Kanye’s 2 for 2 so far.
“Some of you will want to know my advice to young writers and, uh, this is it: Don’t use semicolons. They stand for absolutely nothing. They are transvestite hermaphrodites. They are just a way of showing off. To show that you have been to college.”
This is the first part of five from a lecture Kurt Vonnegut gave at Albion College entitled “How To Get A Job Like Mine.”
I’m fascinated with this ruling, mainly because well-reasoned arguments have become so novel.
On August 4, 2010, Federal Judge Vaughn R. Walker ruled that California’s Proposition 8, which prohibits California from recognizing same-sex marriage, is unconstitutional. The ruling was stayed pending appeal—which means that nothing will happen until a Federal Appeals court reviews it. As you might imagine, it will be appealed. The ruling itself is 138 pages long. I’ll summarize.
The previous lawsuit challenged Proposition 8 on procedural grounds. My post on that case is here. The California Supreme Court disagreed with me. Since the California Supreme Court gets the final say on the California Constitution, it got the last word.
The new suit was brought by two same-sex couples on different grounds. And, since it was brought in Federal court, the California Supreme Court doesn’t get a say at all. Something strange happened. California’s government was sued. The Attorney General said, essentially, “I agree that this thing is unconstitutional.” The other government groups said, “I’m not going to bother defending this.” So did a number of other people, including “ProtectMarriage.com - Yes on 8.”
The people who brought the lawsuit (“the Plaintiffs”) claimed two things. First, they claimed that marriage is a fundamental right under the 14th Amendment of the U.S. Constitution. (There is some decent precedent on this—the only question is whether the protected marriage is the one man/one woman kind of marriage). If the 14th Amendment protects same-sex marriage, the court reviews the case using “strict scrutiny” which I’ll discuss below.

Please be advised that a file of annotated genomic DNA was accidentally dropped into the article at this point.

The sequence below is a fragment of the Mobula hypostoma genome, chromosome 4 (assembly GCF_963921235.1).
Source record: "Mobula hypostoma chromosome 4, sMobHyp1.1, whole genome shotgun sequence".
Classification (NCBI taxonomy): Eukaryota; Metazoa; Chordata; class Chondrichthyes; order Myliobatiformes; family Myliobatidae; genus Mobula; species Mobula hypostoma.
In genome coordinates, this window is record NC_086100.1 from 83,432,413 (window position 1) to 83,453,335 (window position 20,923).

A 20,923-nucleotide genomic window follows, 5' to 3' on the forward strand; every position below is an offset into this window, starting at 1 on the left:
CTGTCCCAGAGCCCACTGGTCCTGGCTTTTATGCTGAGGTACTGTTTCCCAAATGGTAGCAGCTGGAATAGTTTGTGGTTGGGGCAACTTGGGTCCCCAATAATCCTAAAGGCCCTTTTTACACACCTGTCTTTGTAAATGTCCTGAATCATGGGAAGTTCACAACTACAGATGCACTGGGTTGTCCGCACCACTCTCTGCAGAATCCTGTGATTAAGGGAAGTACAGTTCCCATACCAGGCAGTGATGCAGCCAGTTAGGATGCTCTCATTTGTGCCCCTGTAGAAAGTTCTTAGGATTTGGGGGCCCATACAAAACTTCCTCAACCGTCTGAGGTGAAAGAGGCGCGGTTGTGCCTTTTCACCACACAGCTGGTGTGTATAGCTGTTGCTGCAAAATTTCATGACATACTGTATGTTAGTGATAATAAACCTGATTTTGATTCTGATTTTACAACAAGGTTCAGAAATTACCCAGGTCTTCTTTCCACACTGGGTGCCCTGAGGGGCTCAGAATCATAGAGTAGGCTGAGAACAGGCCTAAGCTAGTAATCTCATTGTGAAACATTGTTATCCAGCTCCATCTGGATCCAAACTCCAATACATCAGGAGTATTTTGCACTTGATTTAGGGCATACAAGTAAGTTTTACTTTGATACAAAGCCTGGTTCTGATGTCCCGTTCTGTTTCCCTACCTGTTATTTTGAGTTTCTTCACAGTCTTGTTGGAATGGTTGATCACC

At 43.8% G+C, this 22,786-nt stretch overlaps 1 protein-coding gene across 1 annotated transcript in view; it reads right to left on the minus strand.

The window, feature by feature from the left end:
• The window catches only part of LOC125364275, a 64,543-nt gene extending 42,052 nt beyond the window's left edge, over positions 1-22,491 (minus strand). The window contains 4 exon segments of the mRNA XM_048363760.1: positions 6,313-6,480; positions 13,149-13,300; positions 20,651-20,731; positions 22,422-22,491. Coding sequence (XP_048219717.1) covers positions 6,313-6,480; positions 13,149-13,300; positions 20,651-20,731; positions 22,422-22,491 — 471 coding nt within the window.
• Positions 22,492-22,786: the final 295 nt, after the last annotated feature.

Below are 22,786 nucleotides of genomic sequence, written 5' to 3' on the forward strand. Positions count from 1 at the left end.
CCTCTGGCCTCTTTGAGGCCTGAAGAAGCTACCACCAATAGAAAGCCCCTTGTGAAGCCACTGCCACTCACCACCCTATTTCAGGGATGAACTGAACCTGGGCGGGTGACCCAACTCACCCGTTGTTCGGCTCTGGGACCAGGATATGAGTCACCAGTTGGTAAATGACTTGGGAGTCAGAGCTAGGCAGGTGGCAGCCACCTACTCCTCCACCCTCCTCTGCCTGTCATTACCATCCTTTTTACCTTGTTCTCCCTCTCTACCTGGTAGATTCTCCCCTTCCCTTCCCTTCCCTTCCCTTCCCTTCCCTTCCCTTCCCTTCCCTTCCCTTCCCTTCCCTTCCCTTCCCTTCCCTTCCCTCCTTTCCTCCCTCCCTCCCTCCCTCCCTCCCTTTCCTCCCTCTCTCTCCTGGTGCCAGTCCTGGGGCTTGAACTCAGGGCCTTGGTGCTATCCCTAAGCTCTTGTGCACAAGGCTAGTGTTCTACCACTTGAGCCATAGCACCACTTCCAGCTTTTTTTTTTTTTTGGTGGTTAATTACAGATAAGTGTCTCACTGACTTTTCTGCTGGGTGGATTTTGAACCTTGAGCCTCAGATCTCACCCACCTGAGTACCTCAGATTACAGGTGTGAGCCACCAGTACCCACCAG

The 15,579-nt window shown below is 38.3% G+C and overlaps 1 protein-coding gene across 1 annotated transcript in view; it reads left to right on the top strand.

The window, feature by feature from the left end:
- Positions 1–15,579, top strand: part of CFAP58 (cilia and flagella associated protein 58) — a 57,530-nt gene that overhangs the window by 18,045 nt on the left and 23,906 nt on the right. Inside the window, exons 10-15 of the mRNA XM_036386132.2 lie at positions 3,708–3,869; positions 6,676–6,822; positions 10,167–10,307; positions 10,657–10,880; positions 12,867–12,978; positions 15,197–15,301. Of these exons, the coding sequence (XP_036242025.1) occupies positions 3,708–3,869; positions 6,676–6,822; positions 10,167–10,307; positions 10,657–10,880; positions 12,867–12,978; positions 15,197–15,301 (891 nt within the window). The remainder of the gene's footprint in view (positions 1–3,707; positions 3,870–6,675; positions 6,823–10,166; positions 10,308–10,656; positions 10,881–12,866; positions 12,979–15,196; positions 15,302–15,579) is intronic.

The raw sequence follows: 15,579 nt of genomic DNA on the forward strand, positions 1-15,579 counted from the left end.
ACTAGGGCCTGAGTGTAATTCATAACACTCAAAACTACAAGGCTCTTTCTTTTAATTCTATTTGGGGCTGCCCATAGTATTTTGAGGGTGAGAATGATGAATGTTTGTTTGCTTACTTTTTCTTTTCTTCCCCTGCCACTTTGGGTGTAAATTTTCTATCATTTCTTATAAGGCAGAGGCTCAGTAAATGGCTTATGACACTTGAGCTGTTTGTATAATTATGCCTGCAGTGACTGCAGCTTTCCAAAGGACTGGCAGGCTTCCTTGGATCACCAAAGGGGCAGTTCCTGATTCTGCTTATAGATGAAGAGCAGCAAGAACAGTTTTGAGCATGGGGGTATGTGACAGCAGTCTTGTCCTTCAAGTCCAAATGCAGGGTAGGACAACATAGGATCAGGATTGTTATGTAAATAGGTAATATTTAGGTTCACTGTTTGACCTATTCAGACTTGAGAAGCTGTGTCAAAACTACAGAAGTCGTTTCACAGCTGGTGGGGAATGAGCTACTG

Which is, of course, basically a description of Franco’s current career: He’s systematically challenging mass-cultural norms. Franco, you might say, is queering celebrity: erasing the border not just between gay and straight but between actor and artist, heartthrob and intellectual, junk TV and art museum. His obvious relish for gay roles challenges the default heterosexuality of Hollywood leading men like Clooney or Pitt. He seems more interested in fluidity, in every sense, than in a fixed identity. As a commenter on the website Queerty put it: “He’s the World’s Gayest Heterosexual!” But he’s also the world’s most heterosexual gay, the world’s highest lowbrow, and the world’s most ironic earnest guy. It is also possible that he’s just engaged in the world’s most public, and confused, coming-out process.
I bet you didn’t know he loves school:
As soon as Franco finished at UCLA, he moved to New York and enrolled in four of them: NYU for filmmaking, Columbia for fiction writing, Brooklyn College for fiction writing, and—just for good measure—a low-residency poetry program at Warren Wilson College in North Carolina. This fall, at 32, before he’s even done with all of these, he’ll be starting at Yale, for a Ph.D. in English, and also at the Rhode Island School of Design. After which, obviously, he will become president of the United Nations, train a flock of African gray parrots to perform free colonoscopies in the developing world, and launch himself into space in order to explain the human heart to aliens living at the pulsing core of interstellar quasars.